Academic journal article Liminalities

Say Nothing. Say Anything. Do Something: Expressing the Ineffable in Performance Poetry

Academic journal article Liminalities

Say Nothing. Say Anything. Do Something: Expressing the Ineffable in Performance Poetry

Article excerpt

This essay is about Pieces of ¿Me for You, an autobiographical performance I performed at BRINK Festival at Central School of Speech and Drama (University of London) in 2012. My practice is predominantly performance poetry, which essentially means that I write poetry to be performed. I write to and for the spectator/listener with a constant mindfulness of how the words will sound when performed. I speak as I write, silently mouthing the words to myself, feeling the shape of them on my tongue, and I write in anticipation of the moment of performance; because it is in that moment that my words become meaningful. Above all, my practice is driven by the obligation to which Samuel Beckett (1970) refers, that is, the obligation to express the inexpressible, and the feeling that it is the writer's duty to do so (103).

Beckett brought silence to the stage when faced with the obligation to express the trauma caused by World War II, and he created elliptic dialogues to show the limitations of words. My work in performance poetry has been driven by an objective to break these limitations, to find ways around words and create texts that are performative acts of expression. These performative texts evoke feelings that are too intense for words, materialise memories that evade literal description, and create metaphors for past experiences too painful for full articulation. For Beckett, silence and elliptical language were the best tools to express the ineffable, for me writing performatively and performing poetry express what words alone cannot express. In this essay I use the method of performative writing within a critical framework, informed by the writings of Maurice Merleau-Ponty, C.G Jung and Sigmund Freud on the unconscious. Using the writings of Beckett, Freud, Jung and Merleau-Ponty I will argue that metaphorical writing realises the ambiguity, subjectivity and ineffability of the unconscious. Developing a practice that uses performance poetry to narrate personal experience, and represent the ineffability of dreams, memories and repressed emotions, including grief, has led me to the conclusion that the performer is able to show ineffability. Furthermore, writing as performance evokes the quality of an ineffable experience, emotion, or vision so that it becomes a felt experience that can be shared with an audience.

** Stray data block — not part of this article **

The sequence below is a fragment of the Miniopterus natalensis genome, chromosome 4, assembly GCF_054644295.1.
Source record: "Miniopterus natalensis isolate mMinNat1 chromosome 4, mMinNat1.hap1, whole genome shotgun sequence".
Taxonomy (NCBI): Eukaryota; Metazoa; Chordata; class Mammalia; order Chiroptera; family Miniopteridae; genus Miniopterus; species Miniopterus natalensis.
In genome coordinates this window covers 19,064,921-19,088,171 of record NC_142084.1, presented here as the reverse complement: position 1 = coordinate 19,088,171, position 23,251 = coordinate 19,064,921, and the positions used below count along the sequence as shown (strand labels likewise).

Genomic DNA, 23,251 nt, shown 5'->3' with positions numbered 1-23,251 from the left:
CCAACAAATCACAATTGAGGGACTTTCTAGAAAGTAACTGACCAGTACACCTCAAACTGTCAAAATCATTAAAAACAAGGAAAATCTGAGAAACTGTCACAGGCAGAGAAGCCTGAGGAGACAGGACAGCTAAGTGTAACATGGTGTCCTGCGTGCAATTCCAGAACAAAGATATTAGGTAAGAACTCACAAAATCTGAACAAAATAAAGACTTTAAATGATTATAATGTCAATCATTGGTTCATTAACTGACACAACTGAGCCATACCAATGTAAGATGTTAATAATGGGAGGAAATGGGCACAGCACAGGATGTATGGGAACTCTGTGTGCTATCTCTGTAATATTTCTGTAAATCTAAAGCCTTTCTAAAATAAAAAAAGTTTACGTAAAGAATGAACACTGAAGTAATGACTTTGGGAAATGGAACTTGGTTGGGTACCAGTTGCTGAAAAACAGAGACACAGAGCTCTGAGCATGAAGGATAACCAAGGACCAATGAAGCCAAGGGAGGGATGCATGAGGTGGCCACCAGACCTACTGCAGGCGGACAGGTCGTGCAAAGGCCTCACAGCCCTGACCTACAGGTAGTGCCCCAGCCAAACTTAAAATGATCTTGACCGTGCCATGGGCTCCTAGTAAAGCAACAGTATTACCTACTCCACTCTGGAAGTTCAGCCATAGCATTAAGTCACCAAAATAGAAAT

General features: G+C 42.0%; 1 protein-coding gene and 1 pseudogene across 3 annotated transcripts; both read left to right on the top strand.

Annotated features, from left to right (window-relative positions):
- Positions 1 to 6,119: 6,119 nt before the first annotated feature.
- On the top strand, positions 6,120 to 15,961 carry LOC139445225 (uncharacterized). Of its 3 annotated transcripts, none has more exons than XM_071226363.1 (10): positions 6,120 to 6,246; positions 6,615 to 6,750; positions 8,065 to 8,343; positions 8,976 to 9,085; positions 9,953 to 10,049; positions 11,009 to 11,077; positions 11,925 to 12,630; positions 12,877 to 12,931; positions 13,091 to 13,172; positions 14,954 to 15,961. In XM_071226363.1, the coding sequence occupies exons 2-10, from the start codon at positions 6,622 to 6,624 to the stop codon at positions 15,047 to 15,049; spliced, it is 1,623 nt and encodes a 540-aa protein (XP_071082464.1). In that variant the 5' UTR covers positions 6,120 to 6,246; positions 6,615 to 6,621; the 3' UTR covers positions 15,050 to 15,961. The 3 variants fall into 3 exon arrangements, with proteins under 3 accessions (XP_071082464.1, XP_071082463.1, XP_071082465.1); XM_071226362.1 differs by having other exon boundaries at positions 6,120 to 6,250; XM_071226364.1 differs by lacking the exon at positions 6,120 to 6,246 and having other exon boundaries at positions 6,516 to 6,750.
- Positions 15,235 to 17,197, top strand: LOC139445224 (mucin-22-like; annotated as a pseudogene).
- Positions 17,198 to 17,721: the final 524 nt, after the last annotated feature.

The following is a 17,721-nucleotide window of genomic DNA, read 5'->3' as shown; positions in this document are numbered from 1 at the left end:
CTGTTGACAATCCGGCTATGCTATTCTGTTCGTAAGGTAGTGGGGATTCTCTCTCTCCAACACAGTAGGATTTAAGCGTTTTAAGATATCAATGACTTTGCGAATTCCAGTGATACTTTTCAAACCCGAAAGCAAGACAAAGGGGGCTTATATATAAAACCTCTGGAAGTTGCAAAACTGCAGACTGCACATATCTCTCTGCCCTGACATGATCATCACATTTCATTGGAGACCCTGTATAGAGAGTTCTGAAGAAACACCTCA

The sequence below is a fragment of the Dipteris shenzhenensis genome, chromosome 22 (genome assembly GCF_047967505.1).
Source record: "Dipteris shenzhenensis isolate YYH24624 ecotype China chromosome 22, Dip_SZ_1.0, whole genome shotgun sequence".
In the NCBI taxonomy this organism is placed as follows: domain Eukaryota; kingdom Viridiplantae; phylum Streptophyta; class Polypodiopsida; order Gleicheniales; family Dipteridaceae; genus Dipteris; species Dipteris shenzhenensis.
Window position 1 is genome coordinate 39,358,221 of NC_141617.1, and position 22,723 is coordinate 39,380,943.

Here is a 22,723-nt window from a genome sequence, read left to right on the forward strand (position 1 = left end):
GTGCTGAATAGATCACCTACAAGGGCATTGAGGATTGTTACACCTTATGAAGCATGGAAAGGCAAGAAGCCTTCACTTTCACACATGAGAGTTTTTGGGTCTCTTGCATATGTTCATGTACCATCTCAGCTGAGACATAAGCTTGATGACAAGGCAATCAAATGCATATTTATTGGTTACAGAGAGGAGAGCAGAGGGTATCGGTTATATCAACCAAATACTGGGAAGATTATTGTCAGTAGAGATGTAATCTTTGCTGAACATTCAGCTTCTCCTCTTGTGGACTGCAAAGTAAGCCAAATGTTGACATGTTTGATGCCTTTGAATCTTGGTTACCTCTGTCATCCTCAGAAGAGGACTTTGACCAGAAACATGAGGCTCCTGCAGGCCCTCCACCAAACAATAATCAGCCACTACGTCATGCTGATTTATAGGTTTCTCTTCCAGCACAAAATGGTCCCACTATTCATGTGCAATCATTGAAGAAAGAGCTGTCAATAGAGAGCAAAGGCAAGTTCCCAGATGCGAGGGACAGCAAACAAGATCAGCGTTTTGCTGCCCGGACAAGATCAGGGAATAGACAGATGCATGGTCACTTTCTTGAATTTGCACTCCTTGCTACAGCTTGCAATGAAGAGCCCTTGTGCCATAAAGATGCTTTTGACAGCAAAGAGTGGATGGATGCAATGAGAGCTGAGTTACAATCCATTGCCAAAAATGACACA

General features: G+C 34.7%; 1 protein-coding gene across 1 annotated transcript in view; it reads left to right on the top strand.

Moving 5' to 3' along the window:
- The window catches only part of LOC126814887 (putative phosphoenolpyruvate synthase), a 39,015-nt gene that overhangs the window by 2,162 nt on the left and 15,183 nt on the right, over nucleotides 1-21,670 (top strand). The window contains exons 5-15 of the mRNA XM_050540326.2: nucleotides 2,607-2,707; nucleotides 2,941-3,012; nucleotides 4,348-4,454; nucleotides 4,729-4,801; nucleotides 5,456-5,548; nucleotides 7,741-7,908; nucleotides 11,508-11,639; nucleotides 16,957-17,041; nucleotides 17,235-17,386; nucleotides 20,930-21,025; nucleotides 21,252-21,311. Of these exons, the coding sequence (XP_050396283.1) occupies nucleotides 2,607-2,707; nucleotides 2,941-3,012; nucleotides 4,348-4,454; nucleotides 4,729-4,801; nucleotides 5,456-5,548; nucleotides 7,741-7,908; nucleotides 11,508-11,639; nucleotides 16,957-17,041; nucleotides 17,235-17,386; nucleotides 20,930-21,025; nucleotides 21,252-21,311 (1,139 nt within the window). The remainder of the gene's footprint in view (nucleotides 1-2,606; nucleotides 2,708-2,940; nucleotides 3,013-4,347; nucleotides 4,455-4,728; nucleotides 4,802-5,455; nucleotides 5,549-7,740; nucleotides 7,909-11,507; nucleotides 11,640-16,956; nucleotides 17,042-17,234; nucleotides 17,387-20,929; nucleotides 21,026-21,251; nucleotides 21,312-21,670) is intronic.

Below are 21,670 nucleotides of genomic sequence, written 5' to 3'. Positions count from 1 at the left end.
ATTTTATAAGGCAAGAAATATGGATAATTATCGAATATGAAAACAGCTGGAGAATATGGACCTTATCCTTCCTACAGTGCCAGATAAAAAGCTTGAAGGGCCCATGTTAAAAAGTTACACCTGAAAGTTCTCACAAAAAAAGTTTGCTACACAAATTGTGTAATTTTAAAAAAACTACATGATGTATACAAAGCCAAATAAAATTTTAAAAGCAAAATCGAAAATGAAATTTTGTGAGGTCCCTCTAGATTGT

Expressing the Ineffable: an Introduction

B.- ...I speak of an art turning ... m disgust, weary of puny exploits, weary of pretending to be able, of being able, of doing a little better the same old thing, of going a little further along a dreary road.

D. And preferring what?

B.-The expression that there is nothing to express, nothing with which to express, nothing from which to express, no power to express, no desire to express, together with the obligation to express

(Samuel Beckett, 1970: 103)

A writer may turn to poetry with a desire to artfully name the world and make others see the world in different ways. However, there are certain subjective feelings, emotions, experiences and images that are unnameable, but are expressible without words, and that is the ineffable. Expression can be a struggle, a struggle driven by an obligation to express the ineffable, even though that is a paradoxical task. How can the ineffable, of which its very nature resists, nay evades, words, be expressed in language? How can writing become more than a description, and in this becoming evoke ineffable experiences, that are crucial to the narration of personal experience? And finally how can writing performatively re-evoke an ineffable experience? These are the questions that inform my investigation into the fulfilment of the paradoxical task to express the ineffable in performance poetry.

The obligation to express the ineffable can be satiable by saying nothing, by saying any random metaphor that comes to mind, or by speaking (or writing) in such a way that saying (and writing) become doing. …

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